This article on IT due diligence is the fourth installment of Axial’s series on the Best Practices in Due Diligence. Previous articles have discussed the importance of tax due diligence, legal due diligence, and cultural due diligence.
When it comes to buying lower middle market companies, IT due diligence can be one of the most overlooked processes in the pre-close stages. Although many deal professionals are thorough with their financial and legal diligence, IT matters tend to barely enter the conversation.
We recently interviewed Jim Hoffman, a trusted authority on IT Due Diligence and author of the IT Due Diligence Guide. He began the conversation by indicating that “IT due diligence is a total afterthought when compared to more traditional diligence categories, like legal and financial.”
Hoffman continued by explaining that many investors do not have the resources to easily conduct IT diligence. “Many PE firms do not have a tech expert on staff, meaning any IT diligence is a very proactive decision — especially since the good consultants are expensive.”
But, Hoffman sees a trend emerging as technology becomes more and more pervasive in the lives of every consumer and business. “It is getting harder and harder for investors to ignore IT due diligence. Technology is becoming integral to every business — even if it is just their website or their email. These most basic aspects present real potential risks.”
A Checklist and Three Questions
Although technology diligence may seem complicated, it is actually easier to execute than one might think. Hoffman explained, “While IT due diligence is important, it rarely kills a deal.” As a result, it is more feasible for the average investor to begin the IT diligence process on his own.
Hoffman recommended starting the process with a simple checklist. “Even if you are unfamiliar with technology, you can use a checklist to apply your strategies from financial or legal due diligence to infer if there are any areas of concern. You will likely be able to sense which items are causing the company concern or may be incomplete. If you feel there is an area that needs a deeper dive, it is advisable to bring in an expert.”
These are three of the most vital IT due diligence items that every professional should explore thoroughly during the tech diligence process.
1) Does the company really own its supposed product? While this question is likely covered during other diligences, it is critical to dig into it in IT diligence as well. “Verifying this information is critical and probably the greatest risk to the business model and flow of money,” said Hoffman. “If you are reviewing a software company, for example, and they claim to have a certain product you must ensure that they actually have the functional piece of technology and the customer base they claim.”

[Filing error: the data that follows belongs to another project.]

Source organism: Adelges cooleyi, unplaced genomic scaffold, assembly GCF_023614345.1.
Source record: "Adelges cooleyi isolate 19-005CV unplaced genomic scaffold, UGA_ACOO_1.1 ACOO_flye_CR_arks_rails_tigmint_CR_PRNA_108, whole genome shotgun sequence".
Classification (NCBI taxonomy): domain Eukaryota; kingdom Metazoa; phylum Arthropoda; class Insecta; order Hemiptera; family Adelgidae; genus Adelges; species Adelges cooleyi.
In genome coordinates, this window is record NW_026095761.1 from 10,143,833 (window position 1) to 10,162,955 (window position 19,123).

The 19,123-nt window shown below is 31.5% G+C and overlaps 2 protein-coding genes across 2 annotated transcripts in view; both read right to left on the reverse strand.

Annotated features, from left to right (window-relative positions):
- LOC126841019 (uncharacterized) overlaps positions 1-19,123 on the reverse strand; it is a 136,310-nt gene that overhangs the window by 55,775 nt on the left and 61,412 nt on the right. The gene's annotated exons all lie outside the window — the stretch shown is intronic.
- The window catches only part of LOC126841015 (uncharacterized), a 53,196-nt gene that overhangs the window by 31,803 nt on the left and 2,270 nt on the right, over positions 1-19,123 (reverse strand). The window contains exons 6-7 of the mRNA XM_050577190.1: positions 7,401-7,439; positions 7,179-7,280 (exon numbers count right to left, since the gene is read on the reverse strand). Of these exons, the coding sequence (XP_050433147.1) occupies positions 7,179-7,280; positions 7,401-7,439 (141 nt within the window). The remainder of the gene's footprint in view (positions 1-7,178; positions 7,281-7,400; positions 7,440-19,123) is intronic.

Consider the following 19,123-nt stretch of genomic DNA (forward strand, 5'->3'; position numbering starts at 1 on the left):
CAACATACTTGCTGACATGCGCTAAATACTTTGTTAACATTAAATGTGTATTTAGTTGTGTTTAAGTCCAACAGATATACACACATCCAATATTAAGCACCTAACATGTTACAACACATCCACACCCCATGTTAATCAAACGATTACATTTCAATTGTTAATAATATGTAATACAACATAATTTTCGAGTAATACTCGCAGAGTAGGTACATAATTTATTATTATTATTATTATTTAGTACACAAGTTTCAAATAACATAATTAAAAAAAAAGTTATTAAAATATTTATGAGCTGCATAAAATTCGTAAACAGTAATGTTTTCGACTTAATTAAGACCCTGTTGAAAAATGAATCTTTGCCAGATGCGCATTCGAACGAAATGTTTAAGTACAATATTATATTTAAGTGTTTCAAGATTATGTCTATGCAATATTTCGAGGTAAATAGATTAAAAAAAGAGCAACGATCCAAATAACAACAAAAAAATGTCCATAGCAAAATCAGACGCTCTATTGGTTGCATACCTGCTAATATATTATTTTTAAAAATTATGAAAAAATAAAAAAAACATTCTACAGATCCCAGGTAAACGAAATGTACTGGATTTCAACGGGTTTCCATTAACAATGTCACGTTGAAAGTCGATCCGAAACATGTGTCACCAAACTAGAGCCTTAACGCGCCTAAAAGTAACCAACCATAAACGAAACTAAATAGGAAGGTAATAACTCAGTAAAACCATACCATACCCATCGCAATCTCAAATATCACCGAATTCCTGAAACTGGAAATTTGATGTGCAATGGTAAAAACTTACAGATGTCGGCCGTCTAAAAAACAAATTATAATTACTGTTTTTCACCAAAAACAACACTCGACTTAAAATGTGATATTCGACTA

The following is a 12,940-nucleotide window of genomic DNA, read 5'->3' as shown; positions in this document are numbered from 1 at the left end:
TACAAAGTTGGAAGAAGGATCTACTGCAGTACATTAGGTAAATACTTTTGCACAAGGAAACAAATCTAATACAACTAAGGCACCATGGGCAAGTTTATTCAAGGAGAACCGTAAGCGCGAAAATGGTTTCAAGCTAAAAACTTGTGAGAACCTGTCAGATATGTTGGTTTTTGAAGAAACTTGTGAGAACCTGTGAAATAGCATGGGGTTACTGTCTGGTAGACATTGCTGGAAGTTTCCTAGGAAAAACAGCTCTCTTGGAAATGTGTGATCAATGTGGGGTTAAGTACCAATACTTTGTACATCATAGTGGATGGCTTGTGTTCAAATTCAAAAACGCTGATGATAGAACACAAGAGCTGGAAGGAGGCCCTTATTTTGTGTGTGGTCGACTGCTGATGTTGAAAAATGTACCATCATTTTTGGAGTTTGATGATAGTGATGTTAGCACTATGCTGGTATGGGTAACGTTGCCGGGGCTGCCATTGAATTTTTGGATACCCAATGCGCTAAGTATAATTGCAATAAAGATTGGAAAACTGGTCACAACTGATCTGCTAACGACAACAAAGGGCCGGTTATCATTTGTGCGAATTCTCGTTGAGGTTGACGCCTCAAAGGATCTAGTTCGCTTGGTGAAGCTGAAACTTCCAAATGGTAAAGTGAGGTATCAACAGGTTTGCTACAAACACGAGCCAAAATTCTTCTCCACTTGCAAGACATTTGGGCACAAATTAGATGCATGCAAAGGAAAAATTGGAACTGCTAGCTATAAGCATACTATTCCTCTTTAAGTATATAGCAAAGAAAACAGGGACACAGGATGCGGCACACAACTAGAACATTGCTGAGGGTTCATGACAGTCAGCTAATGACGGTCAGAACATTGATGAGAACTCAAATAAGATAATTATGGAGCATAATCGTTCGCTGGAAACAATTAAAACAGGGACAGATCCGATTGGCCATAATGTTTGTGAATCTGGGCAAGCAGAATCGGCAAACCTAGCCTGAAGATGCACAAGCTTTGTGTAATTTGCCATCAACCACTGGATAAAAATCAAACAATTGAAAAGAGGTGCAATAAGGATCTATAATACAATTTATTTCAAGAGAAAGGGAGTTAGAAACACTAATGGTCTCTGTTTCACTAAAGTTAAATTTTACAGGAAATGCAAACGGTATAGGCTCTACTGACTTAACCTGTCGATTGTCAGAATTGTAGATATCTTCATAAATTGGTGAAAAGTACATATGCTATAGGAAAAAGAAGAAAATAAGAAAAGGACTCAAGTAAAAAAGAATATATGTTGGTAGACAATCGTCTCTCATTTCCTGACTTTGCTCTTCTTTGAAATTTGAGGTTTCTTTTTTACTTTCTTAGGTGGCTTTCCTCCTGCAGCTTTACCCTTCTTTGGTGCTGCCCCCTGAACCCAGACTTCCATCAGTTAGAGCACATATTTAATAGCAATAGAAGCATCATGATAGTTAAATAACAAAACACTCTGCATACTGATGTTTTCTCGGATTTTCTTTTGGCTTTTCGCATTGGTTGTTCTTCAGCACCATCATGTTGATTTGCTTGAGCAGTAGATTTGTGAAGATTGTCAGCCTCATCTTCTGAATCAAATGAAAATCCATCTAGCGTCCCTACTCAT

2) Is the technology integrated/constructed in the right way? The second question to ask in the diligence process is about quality of the product. “In addition to proper infrastructure, there are issues like licensing, IPs, and sustainability,” explained Hoffman. “Was the technology built/implemented by employees or contractors? Are those people still available? These questions help to avoid any major legal or operational challenges once the deal has been closed.”
3) Can their technology scale? While each integration plan is unique, it is important to ensure that the technology of the acquired company is scalable. Hoffman encouraged the importance of ensuring that the, “technology can scale and integrate with new marketing and sales organizations. If the technology requires a complete re-architecting to accommodate scaling, that is something important to include in the contract.”
When covering these matters, don’t forget to ask the current technology and IT team. Those employees “are the most knowledgeable about the technology and are usually very open. Since they do not have the preconceived notions of what should be shared during a due diligence process, they often reveal the most important information.”
Hoffman is happy to admit that IT due diligence is not the same as legal and financial due diligence. “IT diligence is more focused on spotting and anticipating future hurdles and costs. Unless the technology is not scalable with the business or not the presented technology, almost anything can be resolved.” he explained.
However, it is for that reason that IT diligence must begin as early as possible. He explained, “Almost any technology issue can be remediated with enough capital — which makes doing it before the deal that much more important so that you can incorporate it into how you ultimately price the deal.”
Even websites are becoming venues for IT diligence. Hoffman offered up this example: “I know of a company whose website was the primary use of technology, but IT due diligence identified half a million dollars of savings. An entrenched piece of custom technology for which they were being overcharged was easily replaced with off the shelf software. Even at a non-tech company, there are significant cost saving and risk avoidance opportunities.”
He continued, “Even a manufacturing company or a distributor will have some tech component in their supply chain or logistics management systems. There are likely cost-saving benefits and security precautions that can be uncovered during diligence.”